Create a walking group in your street

Create a walking group in your street

Studies have shown that walking helps with everything from losing weight and lowering blood pressure, to reducing the risks of heart disease and depression. It also found that if you walk in a group, you are more likely to stick with it – and you tend to walk faster and further than if you do it on your own.

July 30, 2020
close up of feet of walking group

Here are 9 tips on how to get a walking group together.

  1. Send out flyers to the people in your street, or any local clubs you’re part of.
  2. Consider people you already know socially and the sort of people you enjoy spending time with (you aren’t going to want to walk with people whose company you don’t enjoy).
  3. Aim for at least two other people to commit to get started. This way if one person can’t make it, you’ll still have someone to walk with.
  4. Try to expand your group but keep it to under 12 – you don’t want the group to be too big, especially if you are going to be walking near busy roads.
  5. Set a time that is convenient to everyone (or most people, most of the time – it might not suit everyone all the time)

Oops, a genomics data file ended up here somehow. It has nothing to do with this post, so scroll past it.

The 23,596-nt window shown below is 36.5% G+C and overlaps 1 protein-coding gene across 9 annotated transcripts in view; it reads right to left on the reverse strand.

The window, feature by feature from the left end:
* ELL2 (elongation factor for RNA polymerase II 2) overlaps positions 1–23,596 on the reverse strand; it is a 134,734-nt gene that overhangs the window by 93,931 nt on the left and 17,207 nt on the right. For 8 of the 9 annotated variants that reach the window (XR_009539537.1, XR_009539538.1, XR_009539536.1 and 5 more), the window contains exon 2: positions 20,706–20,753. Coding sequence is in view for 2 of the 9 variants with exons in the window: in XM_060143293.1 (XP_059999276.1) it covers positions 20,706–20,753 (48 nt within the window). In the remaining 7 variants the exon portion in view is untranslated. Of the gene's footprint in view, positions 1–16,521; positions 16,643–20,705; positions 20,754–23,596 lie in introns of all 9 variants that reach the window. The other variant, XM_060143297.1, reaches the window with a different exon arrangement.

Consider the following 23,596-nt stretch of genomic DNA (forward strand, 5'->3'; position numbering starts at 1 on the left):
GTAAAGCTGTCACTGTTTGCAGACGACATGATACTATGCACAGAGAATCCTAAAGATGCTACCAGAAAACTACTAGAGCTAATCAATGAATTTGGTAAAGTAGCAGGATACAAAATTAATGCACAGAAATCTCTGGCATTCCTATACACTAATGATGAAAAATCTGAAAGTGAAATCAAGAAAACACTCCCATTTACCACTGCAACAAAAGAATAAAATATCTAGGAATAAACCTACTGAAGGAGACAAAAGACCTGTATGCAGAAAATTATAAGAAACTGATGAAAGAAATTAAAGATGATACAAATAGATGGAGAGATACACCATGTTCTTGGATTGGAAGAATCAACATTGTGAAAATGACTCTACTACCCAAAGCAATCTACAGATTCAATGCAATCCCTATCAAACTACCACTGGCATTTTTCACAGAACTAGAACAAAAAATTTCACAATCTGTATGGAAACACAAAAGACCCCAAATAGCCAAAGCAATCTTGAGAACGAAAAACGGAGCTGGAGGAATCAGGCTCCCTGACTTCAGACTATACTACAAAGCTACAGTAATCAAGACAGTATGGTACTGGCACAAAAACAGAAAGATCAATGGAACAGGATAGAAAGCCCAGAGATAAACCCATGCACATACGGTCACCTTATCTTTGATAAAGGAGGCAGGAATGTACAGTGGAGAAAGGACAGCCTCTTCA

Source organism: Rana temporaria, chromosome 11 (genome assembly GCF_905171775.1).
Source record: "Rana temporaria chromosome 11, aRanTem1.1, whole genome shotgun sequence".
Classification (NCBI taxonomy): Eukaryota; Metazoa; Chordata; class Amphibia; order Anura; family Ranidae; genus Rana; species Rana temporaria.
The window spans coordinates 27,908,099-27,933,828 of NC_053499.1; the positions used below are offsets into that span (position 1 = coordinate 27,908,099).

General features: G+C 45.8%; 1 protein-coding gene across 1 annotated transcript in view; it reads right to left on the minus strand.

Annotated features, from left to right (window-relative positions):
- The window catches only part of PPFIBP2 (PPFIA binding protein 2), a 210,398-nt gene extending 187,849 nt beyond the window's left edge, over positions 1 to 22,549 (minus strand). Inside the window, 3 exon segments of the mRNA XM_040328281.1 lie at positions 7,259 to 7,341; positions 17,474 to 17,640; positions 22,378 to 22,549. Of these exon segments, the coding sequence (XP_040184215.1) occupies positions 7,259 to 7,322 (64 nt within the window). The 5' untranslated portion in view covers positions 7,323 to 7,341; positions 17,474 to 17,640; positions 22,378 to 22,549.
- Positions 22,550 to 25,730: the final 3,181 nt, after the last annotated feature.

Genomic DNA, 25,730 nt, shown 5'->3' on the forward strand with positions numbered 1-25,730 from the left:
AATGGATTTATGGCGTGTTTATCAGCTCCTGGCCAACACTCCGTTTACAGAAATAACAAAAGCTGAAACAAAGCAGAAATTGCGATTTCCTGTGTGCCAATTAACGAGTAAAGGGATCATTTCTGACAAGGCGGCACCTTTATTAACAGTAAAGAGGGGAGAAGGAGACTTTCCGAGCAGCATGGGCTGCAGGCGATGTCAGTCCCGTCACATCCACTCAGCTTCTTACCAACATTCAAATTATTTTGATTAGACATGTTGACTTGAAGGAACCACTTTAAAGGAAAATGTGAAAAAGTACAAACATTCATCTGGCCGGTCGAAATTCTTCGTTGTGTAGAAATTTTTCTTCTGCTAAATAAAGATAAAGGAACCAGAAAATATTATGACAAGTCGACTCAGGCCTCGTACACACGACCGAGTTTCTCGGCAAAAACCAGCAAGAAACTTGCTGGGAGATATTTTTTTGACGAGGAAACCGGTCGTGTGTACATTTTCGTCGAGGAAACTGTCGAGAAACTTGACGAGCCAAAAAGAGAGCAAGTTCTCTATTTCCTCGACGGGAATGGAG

6. Organise an easily accessible meeting place which is close by. You can choose different places to walk but if they are too far away, it might put people off.
  7. Set a distance that everyone is comfortable with. You can increase the distance as everyone gets used to walking further.
  8. Warm up and stretch before you start – this can improve flexibility, prepare your muscles for being active and prevent injuries.
  9. Try to walk at a pace which suits everyone.

You could combine your walk with another social event such as meeting for coffee. Walk first and have a coffee when you’ve finished as a reward.

You could also try to combine it with a book club – you all read a book and then discuss it while you’re walking; or just chat and share stories along the way.

The benefits of walking

Walking for an average of 30 minutes a day can lower the risk of heart disease and stroke by 35% and Type 2 diabetes by 40%. (Source: heartfoundation.org.au)

Regular walking can also:

  1. Manage weight, blood pressure & cholesterol
  2. Reduce your risk of some cancers
  3. Maintain bone density, reducing risk of osteoporosis and fractures
  4. Improve balance and coordination
  5. Improve self-esteem, mood and sleep quality
  6. Reduce stress, anxiety and fatigue
  7. Improve cognitive function, memory and attention in older people.

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